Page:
The “Introduction” begins with a discussion of village panchayats as institutions of local self-governance that politically empower women and oppressed social groups. Village panchayats are in a better position to appreciate their concerns than upper tiers of government, and they are more able to find ways to expand the basic capabilities of citizens. If village panchayats have to function as institutions of governance and development, they require databases to serve multiple basic functions related to self-governance and planning, including financial planning. Following a discussion of the Indian statistical system and its one-sided emphasis on national planning, the authors analyse the work of various committees on local-level databases. There is a broad agreement that “the Gram Panchayat should consolidate, maintain, and own village-level data.” Committees have also identified village-level data that are regularly collected by local functionaries.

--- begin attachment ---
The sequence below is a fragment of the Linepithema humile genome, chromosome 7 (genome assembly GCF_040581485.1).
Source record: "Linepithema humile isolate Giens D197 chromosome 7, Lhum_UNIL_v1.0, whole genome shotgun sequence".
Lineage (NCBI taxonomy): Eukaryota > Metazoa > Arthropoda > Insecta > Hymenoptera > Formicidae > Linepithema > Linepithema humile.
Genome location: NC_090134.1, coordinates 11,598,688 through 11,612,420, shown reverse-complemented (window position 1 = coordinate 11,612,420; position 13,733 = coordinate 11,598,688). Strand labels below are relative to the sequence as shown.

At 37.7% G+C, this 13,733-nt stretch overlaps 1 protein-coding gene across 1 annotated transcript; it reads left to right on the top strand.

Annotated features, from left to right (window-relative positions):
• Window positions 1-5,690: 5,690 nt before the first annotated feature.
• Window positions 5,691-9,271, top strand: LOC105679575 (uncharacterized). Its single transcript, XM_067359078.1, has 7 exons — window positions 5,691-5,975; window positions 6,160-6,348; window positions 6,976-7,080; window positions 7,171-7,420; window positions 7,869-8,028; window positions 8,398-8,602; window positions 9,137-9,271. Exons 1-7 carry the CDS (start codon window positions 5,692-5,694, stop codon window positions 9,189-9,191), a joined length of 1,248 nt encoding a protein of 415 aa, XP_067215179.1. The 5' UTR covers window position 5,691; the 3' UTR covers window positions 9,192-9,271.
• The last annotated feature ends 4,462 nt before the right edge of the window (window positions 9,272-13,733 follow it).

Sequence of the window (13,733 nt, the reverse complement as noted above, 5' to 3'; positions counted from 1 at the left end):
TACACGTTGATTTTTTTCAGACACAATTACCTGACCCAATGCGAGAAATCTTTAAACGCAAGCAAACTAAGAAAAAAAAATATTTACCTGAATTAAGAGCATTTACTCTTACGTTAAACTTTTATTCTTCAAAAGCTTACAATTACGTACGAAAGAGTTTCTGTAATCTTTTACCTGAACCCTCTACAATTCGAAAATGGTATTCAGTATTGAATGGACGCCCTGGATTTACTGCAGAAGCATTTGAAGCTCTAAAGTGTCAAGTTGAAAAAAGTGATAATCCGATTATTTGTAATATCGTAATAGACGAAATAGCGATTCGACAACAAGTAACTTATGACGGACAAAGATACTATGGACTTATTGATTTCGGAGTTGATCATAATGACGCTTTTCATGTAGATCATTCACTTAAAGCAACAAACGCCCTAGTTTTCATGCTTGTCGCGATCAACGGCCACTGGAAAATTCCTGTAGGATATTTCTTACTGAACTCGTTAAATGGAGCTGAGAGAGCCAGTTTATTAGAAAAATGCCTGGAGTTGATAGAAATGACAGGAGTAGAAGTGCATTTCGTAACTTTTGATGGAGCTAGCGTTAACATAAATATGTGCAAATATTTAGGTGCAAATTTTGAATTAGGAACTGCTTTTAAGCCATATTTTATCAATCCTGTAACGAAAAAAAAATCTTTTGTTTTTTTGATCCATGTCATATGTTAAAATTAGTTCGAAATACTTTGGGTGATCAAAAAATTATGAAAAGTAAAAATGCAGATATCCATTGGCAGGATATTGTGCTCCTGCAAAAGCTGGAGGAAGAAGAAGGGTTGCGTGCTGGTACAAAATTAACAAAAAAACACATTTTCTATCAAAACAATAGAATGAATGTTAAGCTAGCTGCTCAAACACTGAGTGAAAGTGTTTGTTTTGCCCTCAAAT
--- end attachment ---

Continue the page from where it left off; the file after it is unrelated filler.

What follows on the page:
Chapter 2 sets out the data needs of the panchayat with respect to self-governance, public finance, and micro-level planning. The data needs for self-governance encompass the electoral rolls, records of village council meetings, details of the functioning of various committees, and human resources. The panchayat also needs data pertaining to its functional domain, depending upon the subjects that are devolved to it by the State Government. In most States of India, progress in specifying the functions of different tiers of government has been slow. As activity mapping on the ground is often at variance with what was initially envisaged, no single model has stood the test of application in diverse situations.